Four Loko and its allure for teens has been a huge national story lately.

It's been called "blackout in a can.'' Teens have been hospitalized after guzzling it. And many are complaining that teens are the target audience of this canned drink. Well, let's see. They're grape and orange, lemonade, blue raspberry and other kid friendly flavors. The can is brightly colored, and the cost is low, $2.

The Food and Drug Administration is studying whether caffeine and alcohol make a safe mixture. And New York Sen. Chuck Schumer is complaining about the packaging.

A couple days ago, it was banned from being sold in Michigan.

The company denies marketing to teens, saying on its website that "Four Loko’s can colors are no brighter or more appealing than the blue, red, and green labels of established beer brands like Budweiser and Heineken.''

POSTED IN: Brittany Wallman (160)

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November 5, 2010

When the kid is sick does Dad step up to the plate?

Last week our girl got sick and was moaning and whining throughout the night. Who heard her? A groggy me. Who got up with her? A groggy me.

My husband and I split the parenting duties well, and it's never an issue about who will feed her or bathe her or teach her how to dress herself. But when she gets sick I seem to get stuck with the late-night soothing and someone wakes up refreshed and someone else wakes up cranky and bleary-eyed; I'm not calling any names.

What happens in your happy home? Cast your vote.


POSTED IN: Joy Oglesby (134)

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Cross-dressing kids on Halloween

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Lots of buzz yesterday and today about a Missouri mom who confronted the Gender Role Enforcement Squad when her 5-year-old son decided to dress up as the Scooby Doo character Daphne for Halloween.

I wish I'd thought of it first. We dressed Leo as Scooby Doo, but I ended up just putting on a striped prisoner's shirt as my costume. I would joke that I was dressing as a Broward County elected official, but that would be cheap. And I'm above that.

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Anyway, back to Missouri: she didn't have a problem with her son dressing as a girl (read her account here). But he, wise as he was, realized some other people might. What would they think?

Well, what do you think?

Me? I respect the mom and the kid. I understand there are gender roles that are natural, and there are others that are imposed by society. And for the most part, I'm okay with both. What's a cosutme got to do with it? There are roles for species, too, but I'm not worried that Leo's going to grow up to be a canine with a speech impediment (though my friend Alicia warns me that if he lifts his leg to do number one, I'll only have myself to blame). Whatever. Missouri mom makes an important point. If her boy were a girl and had chosen to dress as Batman, she points out, no one would have said a word.


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She's right. But let's expand on that. If it's NOT Halloween and little girls dress like boys and do boyish things routinely, the worst we think is that they're tomboys and will grow out of it. And they usually do.


This wasn't a Sunday. It was Halloween. This wasn't an outfit he wore to church. It was a costume he wore to a costume party.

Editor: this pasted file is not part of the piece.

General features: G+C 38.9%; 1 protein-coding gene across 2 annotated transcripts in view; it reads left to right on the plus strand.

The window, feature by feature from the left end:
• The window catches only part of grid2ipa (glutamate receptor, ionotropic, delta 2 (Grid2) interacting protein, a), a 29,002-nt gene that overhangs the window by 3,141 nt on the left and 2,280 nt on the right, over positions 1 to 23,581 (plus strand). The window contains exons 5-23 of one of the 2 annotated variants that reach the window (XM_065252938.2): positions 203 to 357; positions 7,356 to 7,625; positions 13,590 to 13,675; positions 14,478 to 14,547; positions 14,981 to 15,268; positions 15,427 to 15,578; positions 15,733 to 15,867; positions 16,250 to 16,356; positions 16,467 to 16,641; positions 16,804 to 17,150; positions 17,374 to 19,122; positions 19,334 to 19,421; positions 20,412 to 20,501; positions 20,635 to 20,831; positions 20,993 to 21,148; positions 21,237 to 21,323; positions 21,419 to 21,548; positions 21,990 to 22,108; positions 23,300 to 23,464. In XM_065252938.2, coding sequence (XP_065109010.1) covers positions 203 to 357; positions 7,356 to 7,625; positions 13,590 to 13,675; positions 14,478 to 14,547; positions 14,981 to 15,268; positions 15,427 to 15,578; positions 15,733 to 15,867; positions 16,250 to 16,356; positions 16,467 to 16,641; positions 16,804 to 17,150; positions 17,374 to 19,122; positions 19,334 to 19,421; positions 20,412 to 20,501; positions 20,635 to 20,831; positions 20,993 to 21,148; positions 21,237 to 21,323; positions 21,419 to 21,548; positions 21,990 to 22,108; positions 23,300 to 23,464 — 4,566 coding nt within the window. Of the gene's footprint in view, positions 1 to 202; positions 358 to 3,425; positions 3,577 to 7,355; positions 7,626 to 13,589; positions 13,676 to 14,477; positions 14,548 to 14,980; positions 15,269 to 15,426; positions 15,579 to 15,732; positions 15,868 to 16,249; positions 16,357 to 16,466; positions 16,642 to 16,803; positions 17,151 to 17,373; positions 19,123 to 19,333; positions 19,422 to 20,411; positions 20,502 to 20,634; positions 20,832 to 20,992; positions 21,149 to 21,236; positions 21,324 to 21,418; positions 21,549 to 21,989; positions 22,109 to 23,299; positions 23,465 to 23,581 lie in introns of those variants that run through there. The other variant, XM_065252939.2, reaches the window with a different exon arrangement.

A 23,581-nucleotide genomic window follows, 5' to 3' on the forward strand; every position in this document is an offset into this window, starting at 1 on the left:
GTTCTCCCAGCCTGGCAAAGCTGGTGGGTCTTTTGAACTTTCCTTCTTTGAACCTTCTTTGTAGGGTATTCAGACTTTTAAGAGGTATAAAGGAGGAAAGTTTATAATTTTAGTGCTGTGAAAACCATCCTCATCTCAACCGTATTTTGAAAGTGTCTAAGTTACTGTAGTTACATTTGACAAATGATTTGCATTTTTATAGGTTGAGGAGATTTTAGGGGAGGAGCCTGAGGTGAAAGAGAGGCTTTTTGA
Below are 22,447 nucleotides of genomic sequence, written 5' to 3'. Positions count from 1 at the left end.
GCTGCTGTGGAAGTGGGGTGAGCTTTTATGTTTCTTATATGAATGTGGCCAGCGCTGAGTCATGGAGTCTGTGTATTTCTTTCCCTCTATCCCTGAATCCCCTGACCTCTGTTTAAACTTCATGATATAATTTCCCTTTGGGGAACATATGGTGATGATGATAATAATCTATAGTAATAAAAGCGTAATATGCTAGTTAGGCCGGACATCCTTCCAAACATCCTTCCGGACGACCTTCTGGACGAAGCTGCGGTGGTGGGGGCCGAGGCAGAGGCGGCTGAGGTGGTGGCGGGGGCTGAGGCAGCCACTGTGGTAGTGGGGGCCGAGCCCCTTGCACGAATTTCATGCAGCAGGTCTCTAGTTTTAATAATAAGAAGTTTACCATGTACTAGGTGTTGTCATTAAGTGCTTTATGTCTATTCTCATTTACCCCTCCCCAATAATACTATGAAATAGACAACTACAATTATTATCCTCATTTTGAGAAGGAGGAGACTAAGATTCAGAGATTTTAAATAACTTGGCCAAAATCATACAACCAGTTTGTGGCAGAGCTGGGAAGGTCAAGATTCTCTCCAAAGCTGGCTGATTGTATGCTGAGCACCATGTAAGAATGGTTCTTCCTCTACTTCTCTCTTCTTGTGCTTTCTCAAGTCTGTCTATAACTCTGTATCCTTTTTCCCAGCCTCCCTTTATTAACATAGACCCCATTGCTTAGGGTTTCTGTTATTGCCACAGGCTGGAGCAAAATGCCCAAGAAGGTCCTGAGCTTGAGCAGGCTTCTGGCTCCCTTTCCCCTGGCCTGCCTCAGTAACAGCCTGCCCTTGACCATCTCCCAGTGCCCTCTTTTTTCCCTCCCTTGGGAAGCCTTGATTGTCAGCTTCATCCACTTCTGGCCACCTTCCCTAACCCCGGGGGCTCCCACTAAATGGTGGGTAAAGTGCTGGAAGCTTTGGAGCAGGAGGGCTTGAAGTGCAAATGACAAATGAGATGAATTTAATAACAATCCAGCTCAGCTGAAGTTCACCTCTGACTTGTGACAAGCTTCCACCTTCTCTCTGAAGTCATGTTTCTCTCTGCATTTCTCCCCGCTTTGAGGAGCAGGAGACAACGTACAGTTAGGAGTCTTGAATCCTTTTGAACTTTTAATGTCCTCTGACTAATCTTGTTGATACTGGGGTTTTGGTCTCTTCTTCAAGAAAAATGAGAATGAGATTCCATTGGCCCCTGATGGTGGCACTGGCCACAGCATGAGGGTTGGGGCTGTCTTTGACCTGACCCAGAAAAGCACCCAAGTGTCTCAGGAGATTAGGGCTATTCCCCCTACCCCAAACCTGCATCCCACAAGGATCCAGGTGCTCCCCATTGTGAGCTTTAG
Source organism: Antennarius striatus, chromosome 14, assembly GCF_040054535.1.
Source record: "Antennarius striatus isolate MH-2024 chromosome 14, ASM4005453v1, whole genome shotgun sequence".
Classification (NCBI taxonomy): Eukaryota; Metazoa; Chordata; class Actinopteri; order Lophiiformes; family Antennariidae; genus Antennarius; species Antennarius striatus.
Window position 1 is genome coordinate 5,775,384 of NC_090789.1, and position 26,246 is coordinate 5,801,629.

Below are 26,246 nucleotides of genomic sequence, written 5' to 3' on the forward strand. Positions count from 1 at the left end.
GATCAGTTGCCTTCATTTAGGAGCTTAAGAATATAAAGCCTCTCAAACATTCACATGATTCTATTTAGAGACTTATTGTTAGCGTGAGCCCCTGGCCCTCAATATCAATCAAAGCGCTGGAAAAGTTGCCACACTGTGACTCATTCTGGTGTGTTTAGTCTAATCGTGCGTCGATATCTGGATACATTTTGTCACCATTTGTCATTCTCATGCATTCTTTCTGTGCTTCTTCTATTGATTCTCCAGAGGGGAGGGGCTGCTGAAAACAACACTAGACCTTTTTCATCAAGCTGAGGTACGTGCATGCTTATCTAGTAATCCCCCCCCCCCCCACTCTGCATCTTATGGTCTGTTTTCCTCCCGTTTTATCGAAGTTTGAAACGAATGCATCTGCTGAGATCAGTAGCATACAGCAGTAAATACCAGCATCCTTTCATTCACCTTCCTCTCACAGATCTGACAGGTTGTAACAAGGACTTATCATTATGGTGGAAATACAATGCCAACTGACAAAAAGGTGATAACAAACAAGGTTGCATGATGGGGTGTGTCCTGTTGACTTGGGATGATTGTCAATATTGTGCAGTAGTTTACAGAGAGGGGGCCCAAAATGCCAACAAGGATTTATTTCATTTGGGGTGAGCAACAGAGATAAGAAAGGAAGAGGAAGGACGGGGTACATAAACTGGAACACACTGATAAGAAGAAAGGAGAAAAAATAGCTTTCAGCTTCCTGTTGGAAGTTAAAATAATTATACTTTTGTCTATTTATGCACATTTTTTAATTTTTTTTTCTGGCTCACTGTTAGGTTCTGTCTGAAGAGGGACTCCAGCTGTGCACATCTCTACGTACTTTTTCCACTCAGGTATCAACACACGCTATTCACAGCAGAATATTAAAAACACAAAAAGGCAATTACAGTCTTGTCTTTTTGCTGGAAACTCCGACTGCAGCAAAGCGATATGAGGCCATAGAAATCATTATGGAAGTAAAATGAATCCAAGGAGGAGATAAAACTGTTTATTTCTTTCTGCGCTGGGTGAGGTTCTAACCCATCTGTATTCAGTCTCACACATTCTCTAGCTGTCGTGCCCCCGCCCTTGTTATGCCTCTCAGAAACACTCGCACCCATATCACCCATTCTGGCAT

Here's where I think the well-meaning made a wrong turn: they assume that the little boy is trying to make a complicated statement about his gender identity by choosing a Daphne costume. No doubt, these are the same people who thought Katy Perry should have covered up when she was on Dancing with the Muppets... I mean, Sesame Street. We adults like staring at Katy Perry's revealing outfits (did I say that out loud?), so we project our lechery onto our kids and assume they'll see her as we do.


Well, they don't. A pretty lady singing to a muppet is, to them, a pretty lady singing to a muppet. Nothing more complicated than that.


And a costume? Just a costume. He is not making a statement about his sexuality any more than my wife and I made a statement about religion four years ago when she dressed as a priest and I dressed as a nun. He was having fun on Halloween. Lighten up.


Keep up with Sun Sentinel writer Rafael Olmeda on Facebook and Twitter.


Here's Missouri mom on CNN:


POSTED IN: Family Issues (231), Holidays (49), Rafael Olmeda 2010 (42)

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What's brewing in the minds of quiet teens?

It's father-daughter campout weekend. That means it's mother-son at home alone.

It's going to be very quiet.

Because at 15, my son has apparently lost his ability (desire?) to converse with me, except if he's asking about food ("why don't we have anything good?"), money ("I need some money," which is not technically a question) and transportation ("Can you take me right now to (fill in the blank)?" asked usually at the most inconvenient time).

But his reticence is OK with me, really. I know he's got a lot going on in his head. What teen doesn't? I know that lurking inside is the little boy who thought I was the greatest thing ever. And if he's anything like his father, he will be a very talkative adult.

So I'll be patient and continue to leap on any gifts he offers me. Usually all I get is a "ughmph" to my cheery "have a great day" as he flies out of the car when I drop him off at school. But today, we actually had a conversation on the mile-long drive! That he initiated! It was not a profound conversation -- something about money (again!) falling out of his pocket. But it was something.

POSTED IN: Gretchen Day Bryant (5), Teen (158)

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November 4, 2010